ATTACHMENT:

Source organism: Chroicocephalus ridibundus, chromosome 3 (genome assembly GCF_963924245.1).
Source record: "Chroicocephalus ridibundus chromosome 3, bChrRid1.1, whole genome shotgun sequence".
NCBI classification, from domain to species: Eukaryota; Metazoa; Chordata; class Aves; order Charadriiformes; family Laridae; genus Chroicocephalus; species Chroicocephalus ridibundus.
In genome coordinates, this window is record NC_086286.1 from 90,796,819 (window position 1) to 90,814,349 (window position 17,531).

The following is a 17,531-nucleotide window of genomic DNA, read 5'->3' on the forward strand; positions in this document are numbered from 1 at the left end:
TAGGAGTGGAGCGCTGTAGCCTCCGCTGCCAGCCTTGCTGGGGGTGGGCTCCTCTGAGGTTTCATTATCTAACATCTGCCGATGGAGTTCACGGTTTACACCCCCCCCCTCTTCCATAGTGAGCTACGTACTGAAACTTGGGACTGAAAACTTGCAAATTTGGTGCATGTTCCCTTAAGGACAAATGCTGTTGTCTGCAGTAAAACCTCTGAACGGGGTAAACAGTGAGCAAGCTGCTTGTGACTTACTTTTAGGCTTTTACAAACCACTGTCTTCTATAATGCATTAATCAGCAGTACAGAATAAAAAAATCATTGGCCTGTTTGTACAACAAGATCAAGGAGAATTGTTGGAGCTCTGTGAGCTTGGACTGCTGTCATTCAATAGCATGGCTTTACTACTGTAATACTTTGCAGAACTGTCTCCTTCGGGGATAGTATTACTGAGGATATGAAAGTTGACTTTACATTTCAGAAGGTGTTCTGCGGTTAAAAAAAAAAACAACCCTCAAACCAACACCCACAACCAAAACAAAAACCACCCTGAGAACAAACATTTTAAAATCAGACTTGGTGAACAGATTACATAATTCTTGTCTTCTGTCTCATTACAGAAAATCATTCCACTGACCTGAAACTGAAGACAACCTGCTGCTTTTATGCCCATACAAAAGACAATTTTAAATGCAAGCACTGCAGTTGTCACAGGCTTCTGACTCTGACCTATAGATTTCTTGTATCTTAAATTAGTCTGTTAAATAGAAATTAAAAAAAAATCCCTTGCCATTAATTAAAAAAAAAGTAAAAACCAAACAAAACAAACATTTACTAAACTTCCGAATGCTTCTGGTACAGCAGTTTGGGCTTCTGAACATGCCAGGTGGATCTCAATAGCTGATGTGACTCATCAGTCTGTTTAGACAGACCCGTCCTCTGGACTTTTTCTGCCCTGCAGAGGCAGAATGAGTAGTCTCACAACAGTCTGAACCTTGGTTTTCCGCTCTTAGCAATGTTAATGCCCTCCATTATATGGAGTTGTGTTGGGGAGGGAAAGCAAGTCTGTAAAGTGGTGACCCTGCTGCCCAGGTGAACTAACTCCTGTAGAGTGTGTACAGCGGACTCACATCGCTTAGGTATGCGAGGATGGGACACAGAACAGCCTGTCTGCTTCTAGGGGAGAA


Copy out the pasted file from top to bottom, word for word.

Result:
Source organism: Chroicocephalus ridibundus, chromosome 3 (genome assembly GCF_963924245.1).
Source record: "Chroicocephalus ridibundus chromosome 3, bChrRid1.1, whole genome shotgun sequence".
NCBI classification, from domain to species: Eukaryota; Metazoa; Chordata; class Aves; order Charadriiformes; family Laridae; genus Chroicocephalus; species Chroicocephalus ridibundus.
In genome coordinates, this window is record NC_086286.1 from 90,796,819 (window position 1) to 90,814,349 (window position 17,531).

The following is a 17,531-nucleotide window of genomic DNA, read 5'->3' on the forward strand; positions in this document are numbered from 1 at the left end:
TAGGAGTGGAGCGCTGTAGCCTCCGCTGCCAGCCTTGCTGGGGGTGGGCTCCTCTGAGGTTTCATTATCTAACATCTGCCGATGGAGTTCACGGTTTACACCCCCCCCCTCTTCCATAGTGAGCTACGTACTGAAACTTGGGACTGAAAACTTGCAAATTTGGTGCATGTTCCCTTAAGGACAAATGCTGTTGTCTGCAGTAAAACCTCTGAACGGGGTAAACAGTGAGCAAGCTGCTTGTGACTTACTTTTAGGCTTTTACAAACCACTGTCTTCTATAATGCATTAATCAGCAGTACAGAATAAAAAAATCATTGGCCTGTTTGTACAACAAGATCAAGGAGAATTGTTGGAGCTCTGTGAGCTTGGACTGCTGTCATTCAATAGCATGGCTTTACTACTGTAATACTTTGCAGAACTGTCTCCTTCGGGGATAGTATTACTGAGGATATGAAAGTTGACTTTACATTTCAGAAGGTGTTCTGCGGTTAAAAAAAAAAACAACCCTCAAACCAACACCCACAACCAAAACAAAAACCACCCTGAGAACAAACATTTTAAAATCAGACTTGGTGAACAGATTACATAATTCTTGTCTTCTGTCTCATTACAGAAAATCATTCCACTGACCTGAAACTGAAGACAACCTGCTGCTTTTATGCCCATACAAAAGACAATTTTAAATGCAAGCACTGCAGTTGTCACAGGCTTCTGACTCTGACCTATAGATTTCTTGTATCTTAAATTAGTCTGTTAAATAGAAATTAAAAAAAAATCCCTTGCCATTAATTAAAAAAAAAGTAAAAACCAAACAAAACAAACATTTACTAAACTTCCGAATGCTTCTGGTACAGCAGTTTGGGCTTCTGAACATGCCAGGTGGATCTCAATAGCTGATGTGACTCATCAGTCTGTTTAGACAGACCCGTCCTCTGGACTTTTTCTGCCCTGCAGAGGCAGAATGAGTAGTCTCACAACAGTCTGAACCTTGGTTTTCCGCTCTTAGCAATGTTAATGCCCTCCATTATATGGAGTTGTGTTGGGGAGGGAAAGCAAGTCTGTAAAGTGGTGACCCTGCTGCCCAGGTGAACTAACTCCTGTAGAGTGTGTACAGCGGACTCACATCGCTTAGGTATGCGAGGATGGGACACAGAACAGCCTGTCTGCTTCTAGGGGAGAA